NEW YORK -- What may be the world's oldest boomerang, carved from a woolly mammoth's tusk, has been discovered in a 23,000-year-old cave in Poland, scientists reported Wednesday.
But the discoverers are hesitant to try out their find. They don't want to risk damaging it.
As one archeology expert, commenting in the British science journal Nature, put it: 'Few scholars would comtemplate hurling prehistoric specimens into space to see if they come back.'
The 2-foot 4-inch, polished boomerang was unearthed in fragments by scientists from the Polish Academy of Sciences in an Upper Palaeolithic archeology site in Oblazowa Park in southern Poland.
Discovered near the boomerang was a human thumb bone, believed to be the earliest human remains ever found in Poland.
Although associated with aborigines in Australia, boomerangs have been uncovered by archeologists on five continents. Gold tipped boomerangs were discovered in King Tut's tomb in Egypt.
The oldest previously known boomerangs were three wooden specimens found in Wyrie Swamp in South Australia that are believed to be 10,000 years old.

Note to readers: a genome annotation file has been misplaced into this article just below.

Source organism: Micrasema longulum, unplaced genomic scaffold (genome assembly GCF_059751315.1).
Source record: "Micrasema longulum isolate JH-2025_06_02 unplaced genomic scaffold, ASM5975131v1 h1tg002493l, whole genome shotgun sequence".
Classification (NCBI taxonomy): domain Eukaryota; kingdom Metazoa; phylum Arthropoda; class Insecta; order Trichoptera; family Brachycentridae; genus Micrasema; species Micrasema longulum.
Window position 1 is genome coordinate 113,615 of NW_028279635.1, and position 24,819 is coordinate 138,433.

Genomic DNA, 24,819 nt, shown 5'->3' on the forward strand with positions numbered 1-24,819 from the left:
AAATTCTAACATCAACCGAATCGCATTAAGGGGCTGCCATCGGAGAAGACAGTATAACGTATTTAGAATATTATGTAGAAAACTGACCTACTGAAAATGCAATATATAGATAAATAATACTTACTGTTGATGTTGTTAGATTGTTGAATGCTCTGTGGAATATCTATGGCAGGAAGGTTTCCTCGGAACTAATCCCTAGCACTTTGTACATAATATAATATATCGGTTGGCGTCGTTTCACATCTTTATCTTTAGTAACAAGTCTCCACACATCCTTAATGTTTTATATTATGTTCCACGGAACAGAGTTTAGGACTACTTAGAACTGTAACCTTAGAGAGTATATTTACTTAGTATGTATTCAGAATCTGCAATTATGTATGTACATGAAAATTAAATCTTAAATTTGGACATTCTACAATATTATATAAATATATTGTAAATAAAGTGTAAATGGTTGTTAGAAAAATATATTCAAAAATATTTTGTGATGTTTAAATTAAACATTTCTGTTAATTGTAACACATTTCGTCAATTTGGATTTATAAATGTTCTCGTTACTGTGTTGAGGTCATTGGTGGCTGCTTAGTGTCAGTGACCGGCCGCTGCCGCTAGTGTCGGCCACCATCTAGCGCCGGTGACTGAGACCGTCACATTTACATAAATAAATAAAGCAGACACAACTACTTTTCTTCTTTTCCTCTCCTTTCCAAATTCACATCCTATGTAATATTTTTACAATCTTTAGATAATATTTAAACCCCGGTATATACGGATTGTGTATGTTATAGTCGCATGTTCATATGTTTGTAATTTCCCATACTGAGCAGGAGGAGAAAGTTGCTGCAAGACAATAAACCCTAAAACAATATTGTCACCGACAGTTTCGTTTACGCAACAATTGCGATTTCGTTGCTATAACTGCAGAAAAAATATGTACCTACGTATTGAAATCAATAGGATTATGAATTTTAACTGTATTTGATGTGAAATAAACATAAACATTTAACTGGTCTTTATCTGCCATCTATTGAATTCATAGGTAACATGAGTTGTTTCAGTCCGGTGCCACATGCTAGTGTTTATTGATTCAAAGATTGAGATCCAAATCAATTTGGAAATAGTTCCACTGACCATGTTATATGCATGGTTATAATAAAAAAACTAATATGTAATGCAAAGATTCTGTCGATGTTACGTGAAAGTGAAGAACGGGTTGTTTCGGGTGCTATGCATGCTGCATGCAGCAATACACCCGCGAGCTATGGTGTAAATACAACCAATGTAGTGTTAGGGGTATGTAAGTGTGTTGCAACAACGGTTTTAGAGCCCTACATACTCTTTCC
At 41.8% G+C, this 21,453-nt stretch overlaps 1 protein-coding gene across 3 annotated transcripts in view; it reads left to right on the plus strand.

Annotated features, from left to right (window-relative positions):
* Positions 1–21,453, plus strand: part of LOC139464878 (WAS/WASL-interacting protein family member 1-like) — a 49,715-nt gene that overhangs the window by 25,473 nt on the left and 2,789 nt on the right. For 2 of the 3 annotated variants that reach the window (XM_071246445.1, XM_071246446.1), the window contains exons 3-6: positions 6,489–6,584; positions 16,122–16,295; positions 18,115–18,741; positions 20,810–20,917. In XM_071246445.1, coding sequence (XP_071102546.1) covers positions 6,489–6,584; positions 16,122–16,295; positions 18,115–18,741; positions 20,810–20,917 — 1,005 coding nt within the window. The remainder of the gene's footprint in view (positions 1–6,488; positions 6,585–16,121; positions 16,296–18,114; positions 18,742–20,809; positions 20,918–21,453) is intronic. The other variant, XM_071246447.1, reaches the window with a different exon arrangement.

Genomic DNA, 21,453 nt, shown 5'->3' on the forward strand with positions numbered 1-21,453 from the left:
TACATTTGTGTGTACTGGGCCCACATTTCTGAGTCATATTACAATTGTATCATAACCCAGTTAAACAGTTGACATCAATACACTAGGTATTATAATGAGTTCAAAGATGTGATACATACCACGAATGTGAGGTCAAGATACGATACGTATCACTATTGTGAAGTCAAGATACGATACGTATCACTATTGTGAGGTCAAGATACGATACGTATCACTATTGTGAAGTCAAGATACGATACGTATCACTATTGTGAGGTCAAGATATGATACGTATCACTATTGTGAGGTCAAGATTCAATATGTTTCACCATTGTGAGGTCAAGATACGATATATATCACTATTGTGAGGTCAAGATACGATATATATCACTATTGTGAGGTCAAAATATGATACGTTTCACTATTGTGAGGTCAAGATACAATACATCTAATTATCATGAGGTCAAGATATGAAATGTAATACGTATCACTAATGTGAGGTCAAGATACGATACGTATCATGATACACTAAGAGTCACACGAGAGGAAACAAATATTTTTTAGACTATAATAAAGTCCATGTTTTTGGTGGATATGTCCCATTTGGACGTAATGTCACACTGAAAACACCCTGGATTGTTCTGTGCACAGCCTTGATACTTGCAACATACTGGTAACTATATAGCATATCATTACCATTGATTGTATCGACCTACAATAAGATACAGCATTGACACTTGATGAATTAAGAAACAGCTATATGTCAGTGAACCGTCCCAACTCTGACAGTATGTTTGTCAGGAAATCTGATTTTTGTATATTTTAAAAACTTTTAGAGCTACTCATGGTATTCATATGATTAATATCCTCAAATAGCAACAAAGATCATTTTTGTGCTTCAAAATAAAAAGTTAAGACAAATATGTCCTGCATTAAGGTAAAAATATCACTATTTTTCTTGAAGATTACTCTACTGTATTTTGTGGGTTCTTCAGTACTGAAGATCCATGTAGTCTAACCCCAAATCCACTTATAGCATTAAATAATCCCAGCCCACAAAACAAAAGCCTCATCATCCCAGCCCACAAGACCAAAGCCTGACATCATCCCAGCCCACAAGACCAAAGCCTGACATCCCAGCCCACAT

Paul Valde-Nowak, leader of the Polish expedition, said in the Nature report that the newly-found object has 'all the characteristic traits of a complete boomerang.'
He said debris in the cave suggested it was inhabited by tribes of people who hunted reindeer some 23,000 years ago. The tribes probably migrated from southwestern Slovakia to the Don River basin, he said.
Along with the boomerang and thumb bone, the scientists found a pendant made from a snail shell, a wedge made of antler, a necklace of fox teeth and a number of stone tools.
The -inch thick boomerang apparently was carved from the tusk of a mammoth and polished smooth, Valde-Nowak said.
He said the archeologists did not know if the boomerang was used as a 'killing stick.'
Archeology author Paul Bahn, commenting on the find in Nature, said it may be possible to make a replica of the fragile object and test its aerodynamic capabilities.